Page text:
Mysteries rely not just on the lead characters and nasty villains to spin the action. They also need the supporting characters.
Harry Bosch needs the other cops with whom he works. Alex Delaware needs Sturgis.
Myron Bolitar needs Win.
Bill Smith needs Lydia Chin.
Jack Reacher just needs his toothbrush.
But sometimes those supporting characters have four legs.
As a dog lover, I enjoy reading about dogs in mysteries. But I dislike it when the dogs have an unrealistic role. Dogs don't talk.
They can't drive cars. But they are among the most wonderful companions, offering unconditional love. And, they can be heroes.
Take Deborah Crombie's No Mark Upon Her, the 14th novel in her series about London detectives Duncan Kinkaid and Gemma James. The two newly married detectives have a blended household full of children and dogs. But in No Mark Upon Her, it's the K9 search and rescue dogs who command part of the attention.
Kieran Connolly came back from four tours of duty in Iraq a broken man. But his job with the Thames Valley Search and Rescue has given him a purpose. But this "purpose" started on the day he adopted his dog Finn as a "fat, black, wiggly puppy." To Kieran, "Finn was more than a companion, he was Kieran's partner, and that union had given Kieran something he'd thought was gone from his life—a useful job."
As with cops and others who work with dogs, the relationship between Kieran and his black Lab is close. And No Mark Upon Her explores this. Each trusts the other's instincts. And they should. Finn proves to be a real hero and his role in the the story and the investigation is believable.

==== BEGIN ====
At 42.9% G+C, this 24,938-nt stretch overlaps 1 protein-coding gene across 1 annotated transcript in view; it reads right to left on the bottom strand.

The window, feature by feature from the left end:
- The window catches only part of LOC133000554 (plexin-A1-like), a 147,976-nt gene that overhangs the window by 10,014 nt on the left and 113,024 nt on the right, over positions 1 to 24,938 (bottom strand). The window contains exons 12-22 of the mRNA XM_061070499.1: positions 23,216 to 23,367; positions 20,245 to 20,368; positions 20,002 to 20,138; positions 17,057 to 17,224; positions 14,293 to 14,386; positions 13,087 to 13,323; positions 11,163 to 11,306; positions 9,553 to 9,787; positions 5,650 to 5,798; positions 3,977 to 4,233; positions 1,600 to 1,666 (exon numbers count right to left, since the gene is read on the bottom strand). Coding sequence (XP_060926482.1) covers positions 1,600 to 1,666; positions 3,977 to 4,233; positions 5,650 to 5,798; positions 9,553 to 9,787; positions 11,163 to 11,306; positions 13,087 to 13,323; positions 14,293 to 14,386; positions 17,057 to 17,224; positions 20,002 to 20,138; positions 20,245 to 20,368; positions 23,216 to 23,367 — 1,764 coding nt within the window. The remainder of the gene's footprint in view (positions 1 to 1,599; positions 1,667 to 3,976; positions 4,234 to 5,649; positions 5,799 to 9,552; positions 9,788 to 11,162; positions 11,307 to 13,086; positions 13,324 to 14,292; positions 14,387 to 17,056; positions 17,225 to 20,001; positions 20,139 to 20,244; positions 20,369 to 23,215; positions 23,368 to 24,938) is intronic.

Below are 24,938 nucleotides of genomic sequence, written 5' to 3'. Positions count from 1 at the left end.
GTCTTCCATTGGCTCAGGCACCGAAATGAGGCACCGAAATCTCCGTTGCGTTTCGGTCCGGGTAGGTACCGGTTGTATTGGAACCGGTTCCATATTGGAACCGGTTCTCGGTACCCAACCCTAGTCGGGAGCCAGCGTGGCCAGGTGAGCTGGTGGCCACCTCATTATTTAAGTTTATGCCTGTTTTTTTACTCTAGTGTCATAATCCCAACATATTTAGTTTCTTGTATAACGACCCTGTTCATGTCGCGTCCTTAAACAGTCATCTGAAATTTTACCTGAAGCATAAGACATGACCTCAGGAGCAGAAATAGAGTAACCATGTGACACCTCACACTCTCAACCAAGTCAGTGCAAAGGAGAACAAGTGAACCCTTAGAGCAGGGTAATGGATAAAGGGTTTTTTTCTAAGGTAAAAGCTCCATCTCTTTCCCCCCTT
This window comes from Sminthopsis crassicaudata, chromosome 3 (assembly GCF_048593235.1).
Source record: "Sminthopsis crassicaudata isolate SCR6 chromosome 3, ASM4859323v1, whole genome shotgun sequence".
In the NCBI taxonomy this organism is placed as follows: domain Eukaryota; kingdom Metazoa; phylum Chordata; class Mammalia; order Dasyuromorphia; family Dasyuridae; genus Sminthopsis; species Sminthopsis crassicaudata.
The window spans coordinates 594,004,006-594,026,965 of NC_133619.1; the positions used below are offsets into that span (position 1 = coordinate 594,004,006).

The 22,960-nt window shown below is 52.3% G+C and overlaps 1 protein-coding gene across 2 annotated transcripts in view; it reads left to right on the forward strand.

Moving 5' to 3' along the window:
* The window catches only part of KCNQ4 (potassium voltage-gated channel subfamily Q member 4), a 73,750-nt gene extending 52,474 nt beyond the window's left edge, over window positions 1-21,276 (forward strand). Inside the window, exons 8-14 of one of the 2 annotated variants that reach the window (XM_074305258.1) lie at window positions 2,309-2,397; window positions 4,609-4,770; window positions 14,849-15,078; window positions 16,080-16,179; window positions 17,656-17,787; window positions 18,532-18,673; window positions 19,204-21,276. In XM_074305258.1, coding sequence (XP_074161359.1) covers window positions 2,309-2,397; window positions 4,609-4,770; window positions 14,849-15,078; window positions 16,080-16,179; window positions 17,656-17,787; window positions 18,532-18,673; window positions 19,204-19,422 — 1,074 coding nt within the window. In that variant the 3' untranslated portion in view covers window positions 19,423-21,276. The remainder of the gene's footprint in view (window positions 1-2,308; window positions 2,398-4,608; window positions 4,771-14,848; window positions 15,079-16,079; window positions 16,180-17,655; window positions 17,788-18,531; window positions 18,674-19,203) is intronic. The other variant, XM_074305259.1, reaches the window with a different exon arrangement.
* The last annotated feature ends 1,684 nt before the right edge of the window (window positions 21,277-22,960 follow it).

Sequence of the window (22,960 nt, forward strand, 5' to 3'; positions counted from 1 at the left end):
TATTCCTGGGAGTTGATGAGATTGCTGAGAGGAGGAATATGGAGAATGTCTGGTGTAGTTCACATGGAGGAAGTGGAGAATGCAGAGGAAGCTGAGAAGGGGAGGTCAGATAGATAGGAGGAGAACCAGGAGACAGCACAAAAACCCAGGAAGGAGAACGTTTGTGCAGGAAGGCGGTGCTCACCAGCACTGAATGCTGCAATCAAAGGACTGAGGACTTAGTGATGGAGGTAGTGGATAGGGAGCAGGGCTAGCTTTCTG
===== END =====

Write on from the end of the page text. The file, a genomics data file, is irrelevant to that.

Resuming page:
No Mark Upon Her, like other crime fiction novels, comes down to the the unspeakable things that people do to each other. But having a dog along helps.
In Lisa Gardner's Catch Me, Charlie Grant is convinced she will be murdered—and she thinks even knows the date. So to prepare, she has cut herself off from just about every interpersonal relationship, divides her time between work and self-defense activities, and spends her nights alone. The last thing she needs or wants is a dog—something that she will have to take care of, worry about, and possibly even protect.
Then along comes a stray that wanders around Charlie's rooming house.
At first, Charlie calls her "the dog that was not my dog." At first the dog starts to follow Charlie, then going on her daily runs.
But soon, Charlie is taking her to the vet, getting her shots, buying her dog food and putting out a dish of water. Charlie also names "the dog that was not my dog" Tulip.
If a dog has shots, food, designated bowls and, most of all, a name, then "the dog that was not my dog" is indeed your dog.
Gardner subtly allows Tulip to become more and more a part of Charlie's life, showing that allowing yourself to care about something beyond yourself can be a salvation of sorts.
Gardner also uses Tulip in a realistic way in Catch Me. The dog is, in her own way, a hero to Charlie but Tulip is not a superhero. She's just a good dog and, often, that is more than enough.
Gardner also is the cover story of the current issue of Mystery Scene. I know I may be biased, but I think it is a good profile.